I have read all of the fiction that she wrote (novels and short stories) that are currently published, as well as some of her journals, poetry, and some of what has been written about her, so I was very excited to hear that a new book came out this fall. It is considered to be the 9th and final book in the Anne of Green Gables series, and apparently the manuscript was delivered to the publisher on the day that Montgomery died. It is not a novel, but rather a collection of short stories set in and around the village where Anne and Gilbert Blythe lived after their marriage. The short stories are connected by poems written by Anne, as well as her son Walter, as well as dialogue within the family.
The poems and dialogue are what I was really looking forward to. All of the stories were previously published (most in the book The Road to Yesterday) and so none were new to me. But the poems and dialogue give new insight into the Blythe family.
As far as the poetry goes, I'm not and expert so this is just my opinion. While a couple of the poems really struck me ("I Wish You", "The Change", "Grief", "The Aftermath"), most of them were or the style that I tend to skim across. I can't help but wonder what Mr. Carpenter (from the Emily of New Moon books) would think of the poetry. I see lots of the same faults that he finds in Emily's poetry popping up in the poems of Montgomery - overuse of certain words (including "purple"), weak rhymes in places, descriptions with no underlying meaning.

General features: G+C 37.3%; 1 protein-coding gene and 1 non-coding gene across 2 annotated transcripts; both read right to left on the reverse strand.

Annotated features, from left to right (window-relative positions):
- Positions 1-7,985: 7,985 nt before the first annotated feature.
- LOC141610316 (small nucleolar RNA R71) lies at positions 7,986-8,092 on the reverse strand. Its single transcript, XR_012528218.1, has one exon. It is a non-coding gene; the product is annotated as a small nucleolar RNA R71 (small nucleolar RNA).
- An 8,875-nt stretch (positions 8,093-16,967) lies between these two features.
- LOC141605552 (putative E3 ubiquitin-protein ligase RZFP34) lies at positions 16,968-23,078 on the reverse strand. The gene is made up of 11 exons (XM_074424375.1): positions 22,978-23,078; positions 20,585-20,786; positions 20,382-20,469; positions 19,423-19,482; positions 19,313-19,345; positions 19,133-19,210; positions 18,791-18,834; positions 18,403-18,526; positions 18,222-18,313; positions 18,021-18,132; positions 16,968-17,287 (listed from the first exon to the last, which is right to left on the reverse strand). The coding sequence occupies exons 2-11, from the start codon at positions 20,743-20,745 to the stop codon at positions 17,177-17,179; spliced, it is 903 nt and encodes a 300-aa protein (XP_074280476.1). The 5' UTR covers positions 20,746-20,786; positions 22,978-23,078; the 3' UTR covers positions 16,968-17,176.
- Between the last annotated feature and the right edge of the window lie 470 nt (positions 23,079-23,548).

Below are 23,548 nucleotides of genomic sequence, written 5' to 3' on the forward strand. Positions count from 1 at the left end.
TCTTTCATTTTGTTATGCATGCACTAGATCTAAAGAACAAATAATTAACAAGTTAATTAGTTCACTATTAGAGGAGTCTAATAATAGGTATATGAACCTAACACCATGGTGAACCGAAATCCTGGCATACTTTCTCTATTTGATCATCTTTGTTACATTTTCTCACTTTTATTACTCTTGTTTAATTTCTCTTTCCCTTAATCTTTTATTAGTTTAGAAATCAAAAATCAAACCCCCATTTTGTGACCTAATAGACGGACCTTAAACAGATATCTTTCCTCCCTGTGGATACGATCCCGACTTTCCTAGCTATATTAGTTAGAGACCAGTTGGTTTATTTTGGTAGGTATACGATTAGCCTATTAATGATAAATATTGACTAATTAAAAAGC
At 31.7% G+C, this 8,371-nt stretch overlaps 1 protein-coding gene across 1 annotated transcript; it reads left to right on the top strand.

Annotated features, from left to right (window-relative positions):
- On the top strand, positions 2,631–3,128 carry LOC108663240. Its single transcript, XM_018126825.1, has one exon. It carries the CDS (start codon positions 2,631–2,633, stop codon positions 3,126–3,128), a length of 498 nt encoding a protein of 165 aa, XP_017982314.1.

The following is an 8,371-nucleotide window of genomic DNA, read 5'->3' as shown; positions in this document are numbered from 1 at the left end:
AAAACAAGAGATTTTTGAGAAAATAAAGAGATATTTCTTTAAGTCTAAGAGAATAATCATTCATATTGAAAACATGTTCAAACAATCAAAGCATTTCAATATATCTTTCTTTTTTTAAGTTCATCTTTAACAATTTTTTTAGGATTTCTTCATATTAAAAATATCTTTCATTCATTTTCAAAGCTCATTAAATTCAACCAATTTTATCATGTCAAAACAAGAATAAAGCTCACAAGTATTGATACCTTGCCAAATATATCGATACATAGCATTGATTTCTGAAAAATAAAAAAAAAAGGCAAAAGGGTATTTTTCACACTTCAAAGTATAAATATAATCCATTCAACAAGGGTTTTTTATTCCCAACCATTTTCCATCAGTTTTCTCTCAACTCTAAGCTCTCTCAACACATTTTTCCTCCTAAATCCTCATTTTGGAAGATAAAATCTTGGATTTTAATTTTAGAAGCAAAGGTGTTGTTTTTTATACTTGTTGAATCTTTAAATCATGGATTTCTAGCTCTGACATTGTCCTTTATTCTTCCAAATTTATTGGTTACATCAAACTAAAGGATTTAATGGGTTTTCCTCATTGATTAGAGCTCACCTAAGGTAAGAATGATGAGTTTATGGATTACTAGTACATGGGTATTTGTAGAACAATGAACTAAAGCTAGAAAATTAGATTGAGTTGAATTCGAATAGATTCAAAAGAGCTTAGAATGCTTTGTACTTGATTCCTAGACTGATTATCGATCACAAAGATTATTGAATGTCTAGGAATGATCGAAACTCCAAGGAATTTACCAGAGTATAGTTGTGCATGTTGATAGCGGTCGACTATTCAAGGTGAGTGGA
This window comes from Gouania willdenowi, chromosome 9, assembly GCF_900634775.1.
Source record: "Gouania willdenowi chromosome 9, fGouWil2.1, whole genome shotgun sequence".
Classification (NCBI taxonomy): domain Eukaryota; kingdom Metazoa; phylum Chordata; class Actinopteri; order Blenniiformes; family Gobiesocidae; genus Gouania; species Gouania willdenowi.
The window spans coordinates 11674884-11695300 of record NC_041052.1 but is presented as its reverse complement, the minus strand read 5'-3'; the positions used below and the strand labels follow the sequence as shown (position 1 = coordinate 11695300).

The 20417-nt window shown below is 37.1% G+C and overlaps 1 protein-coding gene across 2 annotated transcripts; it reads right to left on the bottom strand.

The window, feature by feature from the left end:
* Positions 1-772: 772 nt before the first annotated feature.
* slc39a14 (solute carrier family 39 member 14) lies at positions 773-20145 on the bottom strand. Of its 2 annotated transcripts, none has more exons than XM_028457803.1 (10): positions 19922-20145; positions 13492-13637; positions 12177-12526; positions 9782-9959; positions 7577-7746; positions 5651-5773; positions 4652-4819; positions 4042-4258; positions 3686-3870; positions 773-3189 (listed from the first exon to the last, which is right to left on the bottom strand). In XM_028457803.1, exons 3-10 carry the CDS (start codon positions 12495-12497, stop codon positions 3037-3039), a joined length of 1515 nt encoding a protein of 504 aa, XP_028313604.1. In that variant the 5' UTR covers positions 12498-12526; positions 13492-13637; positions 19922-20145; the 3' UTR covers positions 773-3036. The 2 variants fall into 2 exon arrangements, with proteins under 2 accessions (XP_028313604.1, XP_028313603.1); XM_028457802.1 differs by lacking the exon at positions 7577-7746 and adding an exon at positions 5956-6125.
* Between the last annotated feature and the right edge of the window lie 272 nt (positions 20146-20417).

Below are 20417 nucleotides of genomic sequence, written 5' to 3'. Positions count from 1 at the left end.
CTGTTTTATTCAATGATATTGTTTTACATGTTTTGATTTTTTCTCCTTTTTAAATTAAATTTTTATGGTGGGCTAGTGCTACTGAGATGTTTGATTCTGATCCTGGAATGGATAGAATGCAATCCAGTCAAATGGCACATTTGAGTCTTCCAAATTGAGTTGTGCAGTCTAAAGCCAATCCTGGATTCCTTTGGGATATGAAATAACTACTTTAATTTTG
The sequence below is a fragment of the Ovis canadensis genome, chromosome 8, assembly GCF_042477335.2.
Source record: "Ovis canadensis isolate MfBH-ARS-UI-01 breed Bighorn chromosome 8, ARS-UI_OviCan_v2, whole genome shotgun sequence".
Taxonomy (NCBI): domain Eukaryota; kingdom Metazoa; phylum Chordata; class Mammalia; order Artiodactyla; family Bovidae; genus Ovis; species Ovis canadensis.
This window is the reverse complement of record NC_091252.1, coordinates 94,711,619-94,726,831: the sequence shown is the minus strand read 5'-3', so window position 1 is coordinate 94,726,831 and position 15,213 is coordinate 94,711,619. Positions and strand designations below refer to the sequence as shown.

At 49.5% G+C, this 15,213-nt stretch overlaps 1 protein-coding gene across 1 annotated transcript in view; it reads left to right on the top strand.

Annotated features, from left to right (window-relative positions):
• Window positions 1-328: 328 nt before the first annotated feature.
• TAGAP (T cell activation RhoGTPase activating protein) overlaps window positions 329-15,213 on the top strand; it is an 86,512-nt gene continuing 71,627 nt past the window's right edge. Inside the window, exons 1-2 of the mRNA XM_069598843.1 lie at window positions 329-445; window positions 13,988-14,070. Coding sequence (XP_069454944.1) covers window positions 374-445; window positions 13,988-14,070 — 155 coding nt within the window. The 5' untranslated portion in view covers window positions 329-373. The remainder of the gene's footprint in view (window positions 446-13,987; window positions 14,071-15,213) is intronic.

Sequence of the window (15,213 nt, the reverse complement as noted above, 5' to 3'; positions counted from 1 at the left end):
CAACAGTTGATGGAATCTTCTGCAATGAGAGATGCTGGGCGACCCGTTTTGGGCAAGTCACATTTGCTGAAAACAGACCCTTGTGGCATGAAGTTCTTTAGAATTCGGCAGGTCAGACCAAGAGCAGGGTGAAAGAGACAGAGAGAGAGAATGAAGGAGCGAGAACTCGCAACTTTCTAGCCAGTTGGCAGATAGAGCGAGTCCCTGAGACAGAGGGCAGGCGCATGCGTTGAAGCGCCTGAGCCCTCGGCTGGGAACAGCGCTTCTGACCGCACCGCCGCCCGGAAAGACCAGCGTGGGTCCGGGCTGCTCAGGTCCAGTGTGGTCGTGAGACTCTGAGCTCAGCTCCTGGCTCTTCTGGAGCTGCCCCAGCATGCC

My favourite part of the book is the end, where the family comes to terms with the death of the aforementioned son, Walter, who died in World War 1 (in Rilla of Ingleside).
My least favourite part of the book is the over-mentioning of the Blythe family in all of the stories - almost as if Montgomery felt obliged to pull them in to every story, while most of the stories would have been fine without the mention.
In the publicity of this book, much has been made of it showing "the darker side of L. M. Montgomery". In fact, to quote the dust jacket, "Adultery, illegitimacy, revenge, murder, and death - these are not the first terms we associate with L. M. Montgomery. But in The Blythes are Quoted, completed at the end of her life, the author brings topics such as these to the fore." I, however, was not surprised by this. These darker themes do show up in her earlier books and stories, though maybe not as consistently as in this book. The Anne books don't shy away from darker topics (the death of Anne and Gilbert's first baby; the effects of World War 1; and some of the episodes in Anne of Ingleside); the Emily books are quite dark in places; Pat of Silver Bush and Mistress Pat are downright depressing at times; and many of the short stories deal with the darker side of life.
But all of this doesn't detract from my enjoyment of her writing - rather, I find that it adds depth to it, when often Montgomery is dismissed as being too unrealistically cheerful and optimistic.
I can't wait to get home now to my bookcases, and compare the stories as published now in their entirety, with the previously published versions in The Road to Yesterday, and the other collections of short stories. Let me end with one of the shorter poems from the book that I enjoyed.
There is no difference this blithe morning
'Tween yesterday and today...
The dim fringed poppies are still blowing
In sea fields misty and grey.
The west wind overhead in the beeches
Is the friend of lovers still,
And the river puts its arm as bluely
Around the beckoning hill.
The rose that laughed in the waning twilight
Laughs with the same delight,
But, pale and sweet as the lilies of Eden,
A little hope died last night.
This book was read for the Canadian Book Challenge over at The Book Mine Set.